She stood high, watching out over the city. A sugary smoke fell to ash undisturbed, forgotten between her fingers. He blinked long-lashed eyes and breathed in all the scents surrounding her, smoke and rain, city street and burnt gasoline, wet rubber, blood.
She turned her head, looked down the alley, and focused her gaze on the form half-curled on the wet cement.
The man lay on his side, staring up at the rain, too-blue eyes going glassy, the last of his breath fogging the air above him. “S’you,” he said from the ground, staring high up at her. “Why’s it always you?”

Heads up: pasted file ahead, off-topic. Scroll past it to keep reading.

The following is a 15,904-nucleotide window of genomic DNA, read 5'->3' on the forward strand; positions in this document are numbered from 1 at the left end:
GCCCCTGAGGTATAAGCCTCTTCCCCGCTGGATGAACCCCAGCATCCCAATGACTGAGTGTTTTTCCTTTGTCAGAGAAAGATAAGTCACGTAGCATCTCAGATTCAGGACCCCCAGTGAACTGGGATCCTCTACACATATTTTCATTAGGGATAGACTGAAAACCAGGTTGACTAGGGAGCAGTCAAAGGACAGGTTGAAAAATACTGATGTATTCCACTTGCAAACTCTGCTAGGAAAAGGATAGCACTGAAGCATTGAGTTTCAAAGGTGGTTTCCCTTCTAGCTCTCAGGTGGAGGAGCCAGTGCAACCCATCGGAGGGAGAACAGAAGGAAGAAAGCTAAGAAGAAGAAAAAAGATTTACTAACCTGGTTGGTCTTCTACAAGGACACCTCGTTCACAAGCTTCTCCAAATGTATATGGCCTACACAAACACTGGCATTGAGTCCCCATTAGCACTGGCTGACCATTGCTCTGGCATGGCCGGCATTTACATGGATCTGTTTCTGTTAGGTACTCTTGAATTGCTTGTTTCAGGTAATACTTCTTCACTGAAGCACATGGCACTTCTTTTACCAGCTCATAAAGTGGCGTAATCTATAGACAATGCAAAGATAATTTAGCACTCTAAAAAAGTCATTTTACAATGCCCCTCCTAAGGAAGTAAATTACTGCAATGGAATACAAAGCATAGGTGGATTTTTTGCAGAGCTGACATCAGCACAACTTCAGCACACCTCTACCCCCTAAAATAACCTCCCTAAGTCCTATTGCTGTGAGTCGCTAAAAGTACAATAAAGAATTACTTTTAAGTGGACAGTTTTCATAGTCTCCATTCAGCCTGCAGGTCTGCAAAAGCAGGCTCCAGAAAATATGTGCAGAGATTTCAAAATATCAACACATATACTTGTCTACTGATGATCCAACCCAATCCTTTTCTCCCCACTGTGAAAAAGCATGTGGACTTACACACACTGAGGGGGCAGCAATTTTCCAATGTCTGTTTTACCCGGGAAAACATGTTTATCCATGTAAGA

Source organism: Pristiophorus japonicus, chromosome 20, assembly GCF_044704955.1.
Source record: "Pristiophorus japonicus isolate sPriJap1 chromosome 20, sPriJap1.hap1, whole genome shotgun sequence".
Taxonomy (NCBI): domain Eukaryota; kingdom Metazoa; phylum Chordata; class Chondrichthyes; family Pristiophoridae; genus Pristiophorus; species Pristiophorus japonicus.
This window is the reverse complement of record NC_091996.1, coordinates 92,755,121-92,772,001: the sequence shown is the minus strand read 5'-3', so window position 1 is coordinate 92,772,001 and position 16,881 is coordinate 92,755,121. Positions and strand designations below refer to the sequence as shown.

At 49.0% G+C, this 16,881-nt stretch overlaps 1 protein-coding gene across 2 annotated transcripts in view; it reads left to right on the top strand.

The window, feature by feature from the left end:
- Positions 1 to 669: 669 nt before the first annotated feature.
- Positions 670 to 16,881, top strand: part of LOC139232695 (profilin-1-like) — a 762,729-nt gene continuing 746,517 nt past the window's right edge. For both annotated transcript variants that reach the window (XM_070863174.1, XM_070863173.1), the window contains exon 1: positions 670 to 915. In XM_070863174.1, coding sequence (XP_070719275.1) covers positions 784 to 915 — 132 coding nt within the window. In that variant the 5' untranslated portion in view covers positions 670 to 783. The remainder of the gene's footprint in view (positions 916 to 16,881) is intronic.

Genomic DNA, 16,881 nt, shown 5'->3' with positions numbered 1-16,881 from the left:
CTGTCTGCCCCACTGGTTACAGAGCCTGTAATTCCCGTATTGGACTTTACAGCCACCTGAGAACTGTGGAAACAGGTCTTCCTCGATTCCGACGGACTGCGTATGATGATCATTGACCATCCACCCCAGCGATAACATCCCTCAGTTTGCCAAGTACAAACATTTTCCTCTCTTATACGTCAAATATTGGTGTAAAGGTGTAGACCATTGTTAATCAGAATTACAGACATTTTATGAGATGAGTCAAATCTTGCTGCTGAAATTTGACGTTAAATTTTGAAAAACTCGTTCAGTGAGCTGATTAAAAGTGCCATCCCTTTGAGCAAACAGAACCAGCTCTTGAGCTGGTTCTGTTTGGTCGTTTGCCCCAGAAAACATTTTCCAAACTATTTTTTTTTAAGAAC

She flicked her cigarette down toward him in a long, slow arc. It bounced, filter first, near his eyes, the last of it witness to the last of him.
She waited until they both went out, and then answered, “Because it’s always you.”